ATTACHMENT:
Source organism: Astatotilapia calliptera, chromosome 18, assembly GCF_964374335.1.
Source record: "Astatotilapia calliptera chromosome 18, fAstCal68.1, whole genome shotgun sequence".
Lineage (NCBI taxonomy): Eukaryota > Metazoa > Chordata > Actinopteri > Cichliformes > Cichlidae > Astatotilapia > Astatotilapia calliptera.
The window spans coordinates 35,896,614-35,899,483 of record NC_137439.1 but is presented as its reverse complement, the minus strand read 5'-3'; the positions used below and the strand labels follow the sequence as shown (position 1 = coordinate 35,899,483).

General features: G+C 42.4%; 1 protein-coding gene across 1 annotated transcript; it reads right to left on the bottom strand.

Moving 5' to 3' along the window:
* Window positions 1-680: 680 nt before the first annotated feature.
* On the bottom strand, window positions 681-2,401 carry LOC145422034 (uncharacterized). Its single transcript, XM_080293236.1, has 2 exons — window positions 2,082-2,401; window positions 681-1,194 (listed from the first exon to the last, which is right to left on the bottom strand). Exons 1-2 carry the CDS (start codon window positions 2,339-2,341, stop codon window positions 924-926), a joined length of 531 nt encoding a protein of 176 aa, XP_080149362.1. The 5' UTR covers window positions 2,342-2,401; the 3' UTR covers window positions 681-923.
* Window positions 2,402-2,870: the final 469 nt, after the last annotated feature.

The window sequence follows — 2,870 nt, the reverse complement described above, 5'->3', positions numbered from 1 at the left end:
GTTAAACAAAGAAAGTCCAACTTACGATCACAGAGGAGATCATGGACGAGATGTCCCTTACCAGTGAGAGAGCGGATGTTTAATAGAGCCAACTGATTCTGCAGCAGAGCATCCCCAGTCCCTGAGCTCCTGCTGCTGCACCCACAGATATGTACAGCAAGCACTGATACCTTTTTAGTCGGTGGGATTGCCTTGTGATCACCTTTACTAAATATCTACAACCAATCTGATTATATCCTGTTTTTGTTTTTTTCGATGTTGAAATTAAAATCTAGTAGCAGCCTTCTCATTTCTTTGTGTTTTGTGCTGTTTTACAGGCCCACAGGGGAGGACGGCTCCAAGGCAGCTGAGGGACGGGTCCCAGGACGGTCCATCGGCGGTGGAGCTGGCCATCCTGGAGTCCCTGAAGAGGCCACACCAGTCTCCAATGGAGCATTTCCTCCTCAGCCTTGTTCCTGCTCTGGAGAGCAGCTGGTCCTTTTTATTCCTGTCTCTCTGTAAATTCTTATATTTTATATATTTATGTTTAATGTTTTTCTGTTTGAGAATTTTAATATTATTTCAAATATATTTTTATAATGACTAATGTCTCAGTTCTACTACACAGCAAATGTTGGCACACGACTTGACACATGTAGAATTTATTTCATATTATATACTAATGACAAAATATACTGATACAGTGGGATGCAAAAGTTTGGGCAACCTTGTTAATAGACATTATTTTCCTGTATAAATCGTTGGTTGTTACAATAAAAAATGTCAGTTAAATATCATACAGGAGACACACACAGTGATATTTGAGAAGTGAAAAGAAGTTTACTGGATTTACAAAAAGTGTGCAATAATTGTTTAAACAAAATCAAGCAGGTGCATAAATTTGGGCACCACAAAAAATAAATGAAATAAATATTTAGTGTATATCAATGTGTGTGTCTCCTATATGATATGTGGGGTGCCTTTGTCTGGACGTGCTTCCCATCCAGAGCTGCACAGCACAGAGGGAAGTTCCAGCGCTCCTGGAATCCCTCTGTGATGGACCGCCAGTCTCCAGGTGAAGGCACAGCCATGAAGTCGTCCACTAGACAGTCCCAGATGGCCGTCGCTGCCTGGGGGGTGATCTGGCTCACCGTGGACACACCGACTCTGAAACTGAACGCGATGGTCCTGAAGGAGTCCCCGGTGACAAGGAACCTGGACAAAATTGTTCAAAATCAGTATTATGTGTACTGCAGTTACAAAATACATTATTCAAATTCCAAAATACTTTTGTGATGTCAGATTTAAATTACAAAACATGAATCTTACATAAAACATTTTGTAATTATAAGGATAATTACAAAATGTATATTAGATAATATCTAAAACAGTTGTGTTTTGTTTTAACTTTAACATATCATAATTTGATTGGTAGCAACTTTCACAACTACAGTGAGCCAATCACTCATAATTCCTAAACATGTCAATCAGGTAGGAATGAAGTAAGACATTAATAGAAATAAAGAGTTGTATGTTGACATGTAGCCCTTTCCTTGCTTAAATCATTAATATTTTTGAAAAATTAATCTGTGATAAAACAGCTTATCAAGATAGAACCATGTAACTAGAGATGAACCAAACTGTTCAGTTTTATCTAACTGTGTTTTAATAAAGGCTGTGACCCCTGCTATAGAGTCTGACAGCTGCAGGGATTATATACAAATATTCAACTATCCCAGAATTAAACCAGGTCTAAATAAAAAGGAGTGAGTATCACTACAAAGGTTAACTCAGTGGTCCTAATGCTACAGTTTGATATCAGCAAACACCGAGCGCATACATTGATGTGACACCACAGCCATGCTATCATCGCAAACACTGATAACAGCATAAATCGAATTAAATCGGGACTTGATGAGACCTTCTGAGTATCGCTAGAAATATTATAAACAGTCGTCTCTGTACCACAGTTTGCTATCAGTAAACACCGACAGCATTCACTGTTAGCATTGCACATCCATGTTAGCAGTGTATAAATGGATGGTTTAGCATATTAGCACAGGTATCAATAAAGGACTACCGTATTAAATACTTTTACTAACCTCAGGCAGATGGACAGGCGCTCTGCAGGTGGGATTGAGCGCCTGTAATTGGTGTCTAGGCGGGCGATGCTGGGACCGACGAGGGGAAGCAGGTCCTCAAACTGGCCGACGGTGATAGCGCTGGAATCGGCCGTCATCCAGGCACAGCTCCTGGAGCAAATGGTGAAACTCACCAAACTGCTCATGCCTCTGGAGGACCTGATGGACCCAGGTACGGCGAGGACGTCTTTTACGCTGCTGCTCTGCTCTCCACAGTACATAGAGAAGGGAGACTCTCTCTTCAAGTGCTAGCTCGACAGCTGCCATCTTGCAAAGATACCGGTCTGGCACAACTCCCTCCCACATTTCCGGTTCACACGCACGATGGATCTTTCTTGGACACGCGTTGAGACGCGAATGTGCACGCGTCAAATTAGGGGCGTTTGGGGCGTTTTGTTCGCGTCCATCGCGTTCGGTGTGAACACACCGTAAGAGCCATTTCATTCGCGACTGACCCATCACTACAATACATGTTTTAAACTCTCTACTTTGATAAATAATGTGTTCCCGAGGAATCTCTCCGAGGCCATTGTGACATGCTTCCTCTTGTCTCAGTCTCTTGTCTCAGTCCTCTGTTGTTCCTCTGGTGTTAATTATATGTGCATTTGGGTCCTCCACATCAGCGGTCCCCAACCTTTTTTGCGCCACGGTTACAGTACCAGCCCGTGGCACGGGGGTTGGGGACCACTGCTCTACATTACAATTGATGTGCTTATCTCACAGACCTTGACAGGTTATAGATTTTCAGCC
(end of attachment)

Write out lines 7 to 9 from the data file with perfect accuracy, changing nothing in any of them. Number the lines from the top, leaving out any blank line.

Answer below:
* Window positions 1-680: 680 nt before the first annotated feature.
* On the bottom strand, window positions 681-2,401 carry LOC145422034 (uncharacterized). Its single transcript, XM_080293236.1, has 2 exons — window positions 2,082-2,401; window positions 681-1,194 (listed from the first exon to the last, which is right to left on the bottom strand). Exons 1-2 carry the CDS (start codon window positions 2,339-2,341, stop codon window positions 924-926), a joined length of 531 nt encoding a protein of 176 aa, XP_080149362.1. The 5' UTR covers window positions 2,342-2,401; the 3' UTR covers window positions 681-923.
* Window positions 2,402-2,870: the final 469 nt, after the last annotated feature.